Promising in American Presidential Discourse
Keywords: Promising, linguistic function, context, commitment, political discourse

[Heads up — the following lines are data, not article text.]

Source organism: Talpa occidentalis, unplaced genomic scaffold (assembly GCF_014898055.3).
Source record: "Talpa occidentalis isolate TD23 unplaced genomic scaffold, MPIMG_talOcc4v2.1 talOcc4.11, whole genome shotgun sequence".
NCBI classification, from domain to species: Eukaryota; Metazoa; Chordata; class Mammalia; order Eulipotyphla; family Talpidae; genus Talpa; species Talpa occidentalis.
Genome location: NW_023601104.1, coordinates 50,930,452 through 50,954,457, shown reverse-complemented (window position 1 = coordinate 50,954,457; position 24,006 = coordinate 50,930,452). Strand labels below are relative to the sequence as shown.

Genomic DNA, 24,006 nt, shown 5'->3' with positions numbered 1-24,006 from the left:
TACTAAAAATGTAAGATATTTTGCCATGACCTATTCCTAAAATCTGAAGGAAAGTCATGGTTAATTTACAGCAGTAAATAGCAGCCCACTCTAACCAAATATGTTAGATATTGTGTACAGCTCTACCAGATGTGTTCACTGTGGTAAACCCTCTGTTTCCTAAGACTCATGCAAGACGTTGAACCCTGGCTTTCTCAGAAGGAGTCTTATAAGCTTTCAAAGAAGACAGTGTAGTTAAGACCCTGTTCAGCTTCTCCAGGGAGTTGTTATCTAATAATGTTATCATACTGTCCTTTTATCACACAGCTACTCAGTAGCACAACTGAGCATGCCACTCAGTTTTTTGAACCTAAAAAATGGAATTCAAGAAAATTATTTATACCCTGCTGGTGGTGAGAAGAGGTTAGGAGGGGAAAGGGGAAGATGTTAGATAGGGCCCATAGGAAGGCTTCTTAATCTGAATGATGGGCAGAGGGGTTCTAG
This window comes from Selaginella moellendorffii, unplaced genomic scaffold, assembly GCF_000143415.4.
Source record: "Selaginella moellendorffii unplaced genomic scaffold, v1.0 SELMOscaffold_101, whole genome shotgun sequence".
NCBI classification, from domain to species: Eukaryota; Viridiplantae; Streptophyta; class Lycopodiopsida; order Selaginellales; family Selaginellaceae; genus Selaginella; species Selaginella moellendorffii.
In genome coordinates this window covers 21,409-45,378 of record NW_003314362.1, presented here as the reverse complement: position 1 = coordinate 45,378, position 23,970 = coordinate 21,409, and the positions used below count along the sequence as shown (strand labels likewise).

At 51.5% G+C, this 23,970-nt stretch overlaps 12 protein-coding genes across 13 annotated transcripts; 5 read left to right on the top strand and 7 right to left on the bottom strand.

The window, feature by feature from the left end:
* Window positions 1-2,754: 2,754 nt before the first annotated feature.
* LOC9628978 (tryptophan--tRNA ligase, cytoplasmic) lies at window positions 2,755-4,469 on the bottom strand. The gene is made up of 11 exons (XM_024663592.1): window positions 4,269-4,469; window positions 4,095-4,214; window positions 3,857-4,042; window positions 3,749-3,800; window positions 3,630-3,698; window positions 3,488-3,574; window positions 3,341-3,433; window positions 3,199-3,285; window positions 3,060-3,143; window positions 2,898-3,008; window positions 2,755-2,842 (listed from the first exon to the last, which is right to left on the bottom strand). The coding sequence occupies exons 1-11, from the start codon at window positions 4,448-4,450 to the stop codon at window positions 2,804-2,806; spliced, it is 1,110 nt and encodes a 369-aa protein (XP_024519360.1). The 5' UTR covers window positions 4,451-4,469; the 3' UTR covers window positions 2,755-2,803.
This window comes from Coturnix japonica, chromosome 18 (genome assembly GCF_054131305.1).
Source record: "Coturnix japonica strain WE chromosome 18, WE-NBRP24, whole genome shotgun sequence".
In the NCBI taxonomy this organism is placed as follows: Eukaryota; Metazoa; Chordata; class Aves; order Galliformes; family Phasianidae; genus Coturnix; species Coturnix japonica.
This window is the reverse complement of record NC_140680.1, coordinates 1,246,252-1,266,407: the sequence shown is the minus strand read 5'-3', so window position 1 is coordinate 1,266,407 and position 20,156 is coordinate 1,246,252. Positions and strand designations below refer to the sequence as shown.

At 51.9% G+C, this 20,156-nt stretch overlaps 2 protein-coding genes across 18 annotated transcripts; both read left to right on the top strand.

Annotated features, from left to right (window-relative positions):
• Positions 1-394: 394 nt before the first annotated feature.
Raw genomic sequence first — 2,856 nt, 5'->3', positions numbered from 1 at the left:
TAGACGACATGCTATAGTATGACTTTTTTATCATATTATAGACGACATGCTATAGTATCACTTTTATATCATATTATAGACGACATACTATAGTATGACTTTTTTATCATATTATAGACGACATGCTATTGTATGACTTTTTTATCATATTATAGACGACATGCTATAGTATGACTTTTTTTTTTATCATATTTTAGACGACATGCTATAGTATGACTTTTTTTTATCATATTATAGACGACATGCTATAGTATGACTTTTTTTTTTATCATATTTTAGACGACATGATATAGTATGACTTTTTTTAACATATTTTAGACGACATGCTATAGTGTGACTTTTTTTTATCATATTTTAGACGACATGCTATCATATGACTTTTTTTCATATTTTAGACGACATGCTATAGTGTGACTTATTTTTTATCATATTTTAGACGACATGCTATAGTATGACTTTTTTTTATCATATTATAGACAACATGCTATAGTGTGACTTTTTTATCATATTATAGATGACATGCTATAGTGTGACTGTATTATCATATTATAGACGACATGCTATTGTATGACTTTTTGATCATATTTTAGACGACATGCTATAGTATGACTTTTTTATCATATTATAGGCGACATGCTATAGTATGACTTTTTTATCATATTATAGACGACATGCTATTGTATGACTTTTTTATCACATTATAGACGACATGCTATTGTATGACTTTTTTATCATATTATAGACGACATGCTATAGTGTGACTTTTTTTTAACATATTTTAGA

The speech act of promising is considered as the most influential strategic device to sway the hearers to the speaker’s point of view, and it represents a prerequisite to a successful interaction among individuals. It is studied to investigate how people use it as a functional unit in communication. In other words, to understand how promising is produced by the speaker and conceived by the hearer, it is essential to identify the linguistic function of the act when it is used in a clause within a context, more specifically, political context. Besides, promising is classified within the tact maxim and generosity maxim by Leech (1983). The present study is intended to analyze the speeches of two politicians; namely, President Barack Obama and his Opponent Mitt Romney in their presidential elections in 2012. Halliday’s transitivity theory is used as a model of analysis not only to examine the speaker’s sincerity, but also to show the linguistic options available for the speaker to express commitment. It is concluded that President Obama and the politician Mitt Romney tend to be not involved in promises that they cannot keep. Even when making promises, they prefer to make them implicit rather than explicit. Consequently, the two politicians’ conventional practice of promising does not necessarily indicate the use of the word ‘promise’, but they bind themselves to future actions.